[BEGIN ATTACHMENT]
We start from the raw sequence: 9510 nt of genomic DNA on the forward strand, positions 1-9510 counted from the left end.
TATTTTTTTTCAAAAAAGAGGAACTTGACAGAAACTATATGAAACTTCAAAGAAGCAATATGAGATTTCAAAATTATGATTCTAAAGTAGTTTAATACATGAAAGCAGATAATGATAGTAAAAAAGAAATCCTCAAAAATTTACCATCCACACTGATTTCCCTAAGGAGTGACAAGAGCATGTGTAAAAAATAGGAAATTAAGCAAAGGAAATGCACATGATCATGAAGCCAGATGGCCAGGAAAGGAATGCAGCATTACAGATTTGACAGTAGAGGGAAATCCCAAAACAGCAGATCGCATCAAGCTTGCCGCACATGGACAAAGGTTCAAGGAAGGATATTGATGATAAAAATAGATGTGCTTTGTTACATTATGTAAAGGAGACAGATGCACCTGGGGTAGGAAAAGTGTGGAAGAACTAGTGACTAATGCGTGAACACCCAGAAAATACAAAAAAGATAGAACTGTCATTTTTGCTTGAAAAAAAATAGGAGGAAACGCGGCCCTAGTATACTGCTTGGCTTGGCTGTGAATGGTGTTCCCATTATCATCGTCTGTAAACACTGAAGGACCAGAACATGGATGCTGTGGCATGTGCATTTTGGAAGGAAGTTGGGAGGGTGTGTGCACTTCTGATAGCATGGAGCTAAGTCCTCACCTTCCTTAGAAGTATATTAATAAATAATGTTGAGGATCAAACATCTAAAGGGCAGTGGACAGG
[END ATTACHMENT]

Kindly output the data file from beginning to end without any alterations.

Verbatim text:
We start from the raw sequence: 9510 nt of genomic DNA on the forward strand, positions 1-9510 counted from the left end.
TATTTTTTTTCAAAAAAGAGGAACTTGACAGAAACTATATGAAACTTCAAAGAAGCAATATGAGATTTCAAAATTATGATTCTAAAGTAGTTTAATACATGAAAGCAGATAATGATAGTAAAAAAGAAATCCTCAAAAATTTACCATCCACACTGATTTCCCTAAGGAGTGACAAGAGCATGTGTAAAAAATAGGAAATTAAGCAAAGGAAATGCACATGATCATGAAGCCAGATGGCCAGGAAAGGAATGCAGCATTACAGATTTGACAGTAGAGGGAAATCCCAAAACAGCAGATCGCATCAAGCTTGCCGCACATGGACAAAGGTTCAAGGAAGGATATTGATGATAAAAATAGATGTGCTTTGTTACATTATGTAAAGGAGACAGATGCACCTGGGGTAGGAAAAGTGTGGAAGAACTAGTGACTAATGCGTGAACACCCAGAAAATACAAAAAAGATAGAACTGTCATTTTTGCTTGAAAAAAAATAGGAGGAAACGCGGCCCTAGTATACTGCTTGGCTTGGCTGTGAATGGTGTTCCCATTATCATCGTCTGTAAACACTGAAGGACCAGAACATGGATGCTGTGGCATGTGCATTTTGGAAGGAAGTTGGGAGGGTGTGTGCACTTCTGATAGCATGGAGCTAAGTCCTCACCTTCCTTAGAAGTATATTAATAAATAATGTTGAGGATCAAACATCTAAAGGGCAGTGGACAGG